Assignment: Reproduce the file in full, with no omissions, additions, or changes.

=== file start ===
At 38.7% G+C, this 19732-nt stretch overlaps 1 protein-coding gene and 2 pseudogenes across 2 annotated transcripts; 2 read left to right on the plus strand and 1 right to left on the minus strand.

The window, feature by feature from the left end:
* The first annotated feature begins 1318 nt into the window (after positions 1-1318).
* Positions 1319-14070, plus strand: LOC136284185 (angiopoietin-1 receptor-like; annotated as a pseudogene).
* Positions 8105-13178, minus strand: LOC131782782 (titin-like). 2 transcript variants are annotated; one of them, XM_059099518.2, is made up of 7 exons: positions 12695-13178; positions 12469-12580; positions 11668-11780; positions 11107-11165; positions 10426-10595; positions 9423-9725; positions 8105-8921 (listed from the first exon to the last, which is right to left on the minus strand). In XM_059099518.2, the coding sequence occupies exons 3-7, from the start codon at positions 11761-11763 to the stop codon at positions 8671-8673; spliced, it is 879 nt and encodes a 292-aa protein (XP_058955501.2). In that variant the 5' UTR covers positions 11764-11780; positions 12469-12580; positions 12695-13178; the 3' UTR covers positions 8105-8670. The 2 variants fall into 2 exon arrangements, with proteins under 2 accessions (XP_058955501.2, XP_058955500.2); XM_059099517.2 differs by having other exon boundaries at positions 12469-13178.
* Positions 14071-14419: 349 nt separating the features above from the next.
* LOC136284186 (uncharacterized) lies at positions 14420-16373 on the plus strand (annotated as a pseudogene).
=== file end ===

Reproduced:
At 38.7% G+C, this 19732-nt stretch overlaps 1 protein-coding gene and 2 pseudogenes across 2 annotated transcripts; 2 read left to right on the plus strand and 1 right to left on the minus strand.

The window, feature by feature from the left end:
* The first annotated feature begins 1318 nt into the window (after positions 1-1318).
* Positions 1319-14070, plus strand: LOC136284185 (angiopoietin-1 receptor-like; annotated as a pseudogene).
* Positions 8105-13178, minus strand: LOC131782782 (titin-like). 2 transcript variants are annotated; one of them, XM_059099518.2, is made up of 7 exons: positions 12695-13178; positions 12469-12580; positions 11668-11780; positions 11107-11165; positions 10426-10595; positions 9423-9725; positions 8105-8921 (listed from the first exon to the last, which is right to left on the minus strand). In XM_059099518.2, the coding sequence occupies exons 3-7, from the start codon at positions 11761-11763 to the stop codon at positions 8671-8673; spliced, it is 879 nt and encodes a 292-aa protein (XP_058955501.2). In that variant the 5' UTR covers positions 11764-11780; positions 12469-12580; positions 12695-13178; the 3' UTR covers positions 8105-8670. The 2 variants fall into 2 exon arrangements, with proteins under 2 accessions (XP_058955501.2, XP_058955500.2); XM_059099517.2 differs by having other exon boundaries at positions 12469-13178.
* Positions 14071-14419: 349 nt separating the features above from the next.
* LOC136284186 (uncharacterized) lies at positions 14420-16373 on the plus strand (annotated as a pseudogene).